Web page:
Funeralcare provider’s husband-and-wife team eye £400m windfall

A husband-and-wife team who founded one of Britain’s fastest-growing funeralcare providers is exploring a sale or public listing that could value it at more than £400m.

Sky News has learnt that Bryan and Catherine Powell, who launched Pure Cremation in 2015, have appointed City advisers to help them weigh up plans to bring in new investors.

The Powells’ new holding company, Cognicent, has established itself as a significant disruptor in the UK’s late-life planning sector, recently becoming the UK’s largest seller of funeral plans.

Last year, it sold 65,000 such policies, generating revenue of £50m – three times the level of a year earlier.

The company’s growth has come at a time when the pandemic has changed many consumers’ attitudes towards funerals, with long periods of restrictions during COVID-19 lockdowns curtailing the number of mourners permitted to attend them.


Pure Cremation, Cognicent’s main operating brand, offers simple, lower-cost direct cremations which it says on its website is a “modern alternative to a traditional cremation funeral”.

It also offers a range of financial services products in a traditionally highly sensitive area of consumer finance under the brand PureLife, which seeks to utilise the company’s direct-to-consumer model and marketing expertise.

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Direct cremations typically take place without any mourners present, with celebrity figures such as David Bowie and Karl Lagerfeld reportedly having chosen this form of funeral service.

Many deceased people’s loved-ones then choose to hold separate celebrations of their life, often in the form of a remembrance event at a beauty spot or local pub.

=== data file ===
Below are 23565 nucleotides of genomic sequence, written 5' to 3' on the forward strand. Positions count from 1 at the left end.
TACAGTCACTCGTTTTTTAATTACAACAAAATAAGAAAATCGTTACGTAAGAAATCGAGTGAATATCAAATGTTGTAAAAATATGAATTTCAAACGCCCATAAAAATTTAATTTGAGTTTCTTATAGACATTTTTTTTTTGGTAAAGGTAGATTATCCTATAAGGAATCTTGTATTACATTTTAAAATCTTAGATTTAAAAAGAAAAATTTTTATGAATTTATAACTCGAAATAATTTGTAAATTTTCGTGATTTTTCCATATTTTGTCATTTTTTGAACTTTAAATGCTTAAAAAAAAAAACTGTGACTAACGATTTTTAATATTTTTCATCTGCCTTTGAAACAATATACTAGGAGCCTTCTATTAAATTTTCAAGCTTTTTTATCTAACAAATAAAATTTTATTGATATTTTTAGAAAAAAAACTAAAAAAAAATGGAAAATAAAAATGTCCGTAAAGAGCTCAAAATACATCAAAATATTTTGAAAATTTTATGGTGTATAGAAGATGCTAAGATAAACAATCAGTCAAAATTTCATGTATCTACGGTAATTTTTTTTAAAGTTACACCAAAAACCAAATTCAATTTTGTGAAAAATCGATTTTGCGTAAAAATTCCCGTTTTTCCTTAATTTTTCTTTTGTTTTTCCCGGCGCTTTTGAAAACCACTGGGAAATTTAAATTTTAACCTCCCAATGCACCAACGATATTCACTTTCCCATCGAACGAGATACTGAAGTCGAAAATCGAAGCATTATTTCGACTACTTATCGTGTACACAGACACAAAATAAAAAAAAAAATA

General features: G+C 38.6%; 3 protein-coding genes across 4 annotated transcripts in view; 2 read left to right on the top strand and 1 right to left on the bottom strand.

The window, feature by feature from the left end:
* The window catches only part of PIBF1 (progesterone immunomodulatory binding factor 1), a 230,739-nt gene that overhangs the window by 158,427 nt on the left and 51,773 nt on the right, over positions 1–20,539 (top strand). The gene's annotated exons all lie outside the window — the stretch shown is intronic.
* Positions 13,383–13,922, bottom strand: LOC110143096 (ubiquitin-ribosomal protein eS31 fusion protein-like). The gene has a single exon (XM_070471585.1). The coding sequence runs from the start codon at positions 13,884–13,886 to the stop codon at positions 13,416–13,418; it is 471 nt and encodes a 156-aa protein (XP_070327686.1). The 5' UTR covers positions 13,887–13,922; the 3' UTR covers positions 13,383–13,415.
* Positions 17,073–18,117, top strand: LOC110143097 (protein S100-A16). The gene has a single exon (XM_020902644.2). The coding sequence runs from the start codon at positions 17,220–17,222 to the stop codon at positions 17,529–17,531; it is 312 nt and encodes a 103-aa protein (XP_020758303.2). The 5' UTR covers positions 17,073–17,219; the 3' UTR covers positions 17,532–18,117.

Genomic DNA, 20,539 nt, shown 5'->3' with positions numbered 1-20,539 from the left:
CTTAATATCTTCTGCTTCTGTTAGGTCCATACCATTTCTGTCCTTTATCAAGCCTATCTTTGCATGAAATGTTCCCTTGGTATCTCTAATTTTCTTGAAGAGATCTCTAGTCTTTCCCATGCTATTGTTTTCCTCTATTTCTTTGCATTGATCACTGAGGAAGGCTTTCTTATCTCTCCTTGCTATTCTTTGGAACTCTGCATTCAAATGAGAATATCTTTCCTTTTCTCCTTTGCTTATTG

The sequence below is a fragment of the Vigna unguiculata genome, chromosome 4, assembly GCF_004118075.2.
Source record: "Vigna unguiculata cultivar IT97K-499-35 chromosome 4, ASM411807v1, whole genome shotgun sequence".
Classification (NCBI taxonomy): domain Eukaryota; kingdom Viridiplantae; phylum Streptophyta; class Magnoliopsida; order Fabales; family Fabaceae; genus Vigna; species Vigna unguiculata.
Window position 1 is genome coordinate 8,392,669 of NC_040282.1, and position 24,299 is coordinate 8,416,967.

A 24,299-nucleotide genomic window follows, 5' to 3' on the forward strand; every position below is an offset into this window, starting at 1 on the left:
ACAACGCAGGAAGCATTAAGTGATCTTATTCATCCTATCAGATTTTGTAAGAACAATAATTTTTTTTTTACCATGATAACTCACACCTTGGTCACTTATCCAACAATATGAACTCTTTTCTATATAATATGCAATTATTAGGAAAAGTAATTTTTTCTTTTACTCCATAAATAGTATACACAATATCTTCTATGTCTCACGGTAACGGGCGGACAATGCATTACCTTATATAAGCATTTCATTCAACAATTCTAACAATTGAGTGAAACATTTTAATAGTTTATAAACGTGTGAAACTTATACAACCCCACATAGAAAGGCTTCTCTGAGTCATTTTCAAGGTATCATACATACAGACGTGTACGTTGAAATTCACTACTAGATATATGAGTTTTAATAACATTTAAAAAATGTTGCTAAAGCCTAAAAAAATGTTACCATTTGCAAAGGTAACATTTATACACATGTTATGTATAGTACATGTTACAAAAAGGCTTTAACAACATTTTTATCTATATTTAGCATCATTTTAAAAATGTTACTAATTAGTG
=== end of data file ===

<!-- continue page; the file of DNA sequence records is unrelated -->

An analyst suggested on Friday that the growth of companies such as Cognicent reflected British society’s increasingly secular nature, as well as shifting generational tastes.

FinnCap, the investment bank, is working with Cognicent and its founders on the review of options for the business, with a public listing a strong possibility.

“This is a financial services group which has disrupted previously traditional sectors extremely successfully,” said one person familiar with Cognicent’s plans.

“Their aim is to make it easier and more affordable for people to plan for the future.”

Image: Bryan and Catherine Powell co-founded Cognicent

A £400m valuation would give Cognicent a larger market capitalisation – if it chooses to float – than that of Dignity, the listed funeralcare provider.

A sale either to private equity firms or a trade buyer will also be considered.

It was unclear on Friday whether talks with interested parties had already got under way.

Mr and Mrs Powell own the vast majority of Cognicent, with other senior managers holding a small proportion of the equity.

A sale or flotation would probably catapult the couple into the ranks of Britain’s super-rich.

Cognicent’s earnings before interest, tax, depreciation and amortisation are understood to have hit £20m last year, making a valuation of more than £400m realistic, according to analysts.

The company could not be reached for comment.